Rick used to write  a newsletter for the store. In it he gave us customers useful information like what comics would be part of the massive Secret Wars 2 crossover. He also wrote the complete death list for Crisis On Infinite Earths. My personal favorite, though, was the newsletter that told of how John Byrne was taking over Superman. At that time, Byrne had been writing and drawing the Fantastic Four and the Hulk for Marvel. Byrne was doing complete revamp of Superman ( DC Comics had started a company wide revamp of their entire line about a year or so before he started working for them, starting with Crisis On Infinite Earths). "Nothing happened unless I say it did! I'm not bringing Ma and Pa Kent back ( from the dead) They never died!" Rick wrote describing Byrne's new Superman. Modern comics fans are used to retcons of this nature by now but at the time it was out of the ordinary. Rick railed against Byrne writing that he had to rent a "big truck for his (Byrne's) ego" Looking back, I think Rick's reaction to the retcon was more entertaining then the new Superman was.

The best part of this story is that when the book (Man Of Steel) came out it had a (what I believe is the first) variant cover. To celebrate, Rick sold issues for a dime on the day they came out. If you brought a pre-1963 dime you received 2 copies of the book. I still have mine...both of them!

John Byrne's Man Of Steel #1

The following are some of the more memorable comics I purchased from Variety:

I bought the last copy of this off the shelf .
It was expensive and Rick would not put it aside for me because of the high demand for it.
 I bought it less then a week before my
mother died in 1986

Who doesn't love a good B/W cover?
I remember opening this issue up
for the first time in late 1984

The only hardcover I ever bought from Variety
in January 1991 during the first days of the
Gulf War.

Spider-man's black costume was a big deal
this issue told how he got it (1984)

I was so excited that this was coming out that
I went to Variety on Thursday instead of Friday.
Rick hadn't stocked the shelves yet when I got there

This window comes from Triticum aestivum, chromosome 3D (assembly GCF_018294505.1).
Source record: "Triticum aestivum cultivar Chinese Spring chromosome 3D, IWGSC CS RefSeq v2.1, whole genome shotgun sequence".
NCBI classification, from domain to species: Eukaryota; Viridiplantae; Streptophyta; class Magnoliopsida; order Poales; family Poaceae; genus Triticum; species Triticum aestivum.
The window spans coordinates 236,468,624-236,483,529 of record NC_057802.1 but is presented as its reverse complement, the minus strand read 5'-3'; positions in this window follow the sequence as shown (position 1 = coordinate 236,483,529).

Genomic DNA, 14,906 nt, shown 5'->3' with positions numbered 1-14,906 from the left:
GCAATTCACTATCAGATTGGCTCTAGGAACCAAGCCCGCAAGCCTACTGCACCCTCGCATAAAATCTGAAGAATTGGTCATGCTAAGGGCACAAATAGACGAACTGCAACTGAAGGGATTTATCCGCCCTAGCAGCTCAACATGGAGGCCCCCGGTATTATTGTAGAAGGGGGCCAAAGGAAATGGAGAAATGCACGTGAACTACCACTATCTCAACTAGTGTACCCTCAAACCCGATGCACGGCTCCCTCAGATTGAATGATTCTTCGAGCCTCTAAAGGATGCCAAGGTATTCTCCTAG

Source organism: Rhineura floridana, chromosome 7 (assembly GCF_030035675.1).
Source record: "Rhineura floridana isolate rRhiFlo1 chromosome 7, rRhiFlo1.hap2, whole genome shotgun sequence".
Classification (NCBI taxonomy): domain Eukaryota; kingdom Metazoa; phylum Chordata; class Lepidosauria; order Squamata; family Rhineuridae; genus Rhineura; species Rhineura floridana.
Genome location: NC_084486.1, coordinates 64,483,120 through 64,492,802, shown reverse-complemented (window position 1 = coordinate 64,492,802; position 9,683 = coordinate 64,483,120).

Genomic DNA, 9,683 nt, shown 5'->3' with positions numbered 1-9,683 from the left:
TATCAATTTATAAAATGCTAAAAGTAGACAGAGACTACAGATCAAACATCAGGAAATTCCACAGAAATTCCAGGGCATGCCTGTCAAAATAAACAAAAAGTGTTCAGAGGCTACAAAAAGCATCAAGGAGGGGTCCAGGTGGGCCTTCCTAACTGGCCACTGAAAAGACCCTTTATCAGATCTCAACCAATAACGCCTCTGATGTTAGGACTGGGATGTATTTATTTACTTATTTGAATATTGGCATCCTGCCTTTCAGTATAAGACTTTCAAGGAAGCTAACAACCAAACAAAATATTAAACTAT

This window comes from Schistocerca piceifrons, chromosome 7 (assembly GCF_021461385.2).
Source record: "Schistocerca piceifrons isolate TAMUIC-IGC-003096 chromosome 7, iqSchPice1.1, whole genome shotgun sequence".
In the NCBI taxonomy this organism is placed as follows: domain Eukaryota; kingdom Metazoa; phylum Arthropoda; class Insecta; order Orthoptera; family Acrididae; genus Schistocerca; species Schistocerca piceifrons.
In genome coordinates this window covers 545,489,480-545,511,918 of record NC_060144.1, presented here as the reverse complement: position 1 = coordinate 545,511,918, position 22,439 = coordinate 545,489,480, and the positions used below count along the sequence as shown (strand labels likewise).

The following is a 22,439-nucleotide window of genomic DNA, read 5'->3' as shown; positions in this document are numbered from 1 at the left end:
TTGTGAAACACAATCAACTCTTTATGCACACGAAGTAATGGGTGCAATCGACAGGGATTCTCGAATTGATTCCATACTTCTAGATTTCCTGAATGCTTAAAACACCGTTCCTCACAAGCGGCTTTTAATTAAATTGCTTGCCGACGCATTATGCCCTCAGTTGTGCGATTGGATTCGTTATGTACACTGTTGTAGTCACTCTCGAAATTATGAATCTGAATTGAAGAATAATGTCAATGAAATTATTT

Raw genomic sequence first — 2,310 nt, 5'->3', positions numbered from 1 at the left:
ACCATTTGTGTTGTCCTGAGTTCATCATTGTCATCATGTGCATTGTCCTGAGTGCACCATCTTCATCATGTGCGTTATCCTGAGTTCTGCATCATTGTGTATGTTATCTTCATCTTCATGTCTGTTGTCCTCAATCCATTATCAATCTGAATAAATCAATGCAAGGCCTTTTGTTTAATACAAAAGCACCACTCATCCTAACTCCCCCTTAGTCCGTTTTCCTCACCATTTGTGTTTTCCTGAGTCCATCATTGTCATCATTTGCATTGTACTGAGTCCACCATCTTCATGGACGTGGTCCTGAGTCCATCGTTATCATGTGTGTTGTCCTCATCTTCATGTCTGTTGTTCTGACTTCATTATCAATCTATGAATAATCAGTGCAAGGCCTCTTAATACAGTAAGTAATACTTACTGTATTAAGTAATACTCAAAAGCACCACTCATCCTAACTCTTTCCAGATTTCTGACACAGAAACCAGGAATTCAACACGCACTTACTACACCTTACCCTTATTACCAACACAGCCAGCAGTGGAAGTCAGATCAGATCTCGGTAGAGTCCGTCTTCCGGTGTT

and I had to wait for a half hour before he put it out
for sale. I suspect he made me wait on purpose.

This was the first Marvel price increase I had
experienced and wondered how I was going to afford
that extra 5 cents.

One of the classic back issues I bought.

The first issue of Spider-man I ever bought
April 1984. I now own the entire run of

The last comic I bought from Rick, January
1993. I hadn't been in the store for a couple
of years and was shocked by how much
he had expanded it.
This was during the "Death Of Superman"
comic boom. He actually had people working for him at the shop!

I recently moved back into my old neighborhood and contemplated stopping by Variety. Then the news came out that the store would be closing for good on Halloween 2015. It had been over 20 years since I had shopped there. Rick Vitone had passed away 6 years before. The people running the store now seem really nice. I like them a lot, which saddens me even more that they are going out of business. They have preserved it to almost exactly the way I remembered it, saving even the old phone on the wall. I think that is both a benefit and detriment to the store. I decided that I would buy only the things I bought when I used to shop there as a kid.

Variety Comics 2015

My 21st Century Variety purchase looked a lot like my 20th Century purchases

One of the books I purchased back in 1985

Looking back I realize how special these old shops were. It is sad to see them go. I like the new clean places with all the shiny trade paperbacks and action figures. They are a pleasure to shop at. The young, friendly folks behind the counter keep me coming back week after week and I love them. But in the back of my mind I know that in the deep dark shops of my past, amongst piles of paper and cranky store clerks, through comic books 20 and 30 years old, cracked and yellowing, I discovered a world I didn't know existed. It is in places like Variety Comics that heroes came alive!